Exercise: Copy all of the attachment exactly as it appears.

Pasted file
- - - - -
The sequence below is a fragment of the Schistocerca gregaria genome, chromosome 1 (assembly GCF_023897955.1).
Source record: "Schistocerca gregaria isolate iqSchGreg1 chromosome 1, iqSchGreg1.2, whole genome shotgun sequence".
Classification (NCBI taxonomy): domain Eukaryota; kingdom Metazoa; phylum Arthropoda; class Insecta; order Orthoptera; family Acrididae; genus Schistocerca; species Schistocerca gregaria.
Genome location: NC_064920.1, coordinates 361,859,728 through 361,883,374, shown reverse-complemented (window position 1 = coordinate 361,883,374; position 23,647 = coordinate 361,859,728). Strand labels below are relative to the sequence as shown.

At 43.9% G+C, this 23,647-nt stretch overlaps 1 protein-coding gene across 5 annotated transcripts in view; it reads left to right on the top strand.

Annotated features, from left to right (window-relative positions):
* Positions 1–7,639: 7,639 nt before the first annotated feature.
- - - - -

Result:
The sequence below is a fragment of the Schistocerca gregaria genome, chromosome 1 (assembly GCF_023897955.1).
Source record: "Schistocerca gregaria isolate iqSchGreg1 chromosome 1, iqSchGreg1.2, whole genome shotgun sequence".
Classification (NCBI taxonomy): domain Eukaryota; kingdom Metazoa; phylum Arthropoda; class Insecta; order Orthoptera; family Acrididae; genus Schistocerca; species Schistocerca gregaria.
Genome location: NC_064920.1, coordinates 361,859,728 through 361,883,374, shown reverse-complemented (window position 1 = coordinate 361,883,374; position 23,647 = coordinate 361,859,728). Strand labels below are relative to the sequence as shown.

At 43.9% G+C, this 23,647-nt stretch overlaps 1 protein-coding gene across 5 annotated transcripts in view; it reads left to right on the top strand.

Annotated features, from left to right (window-relative positions):
* Positions 1–7,639: 7,639 nt before the first annotated feature.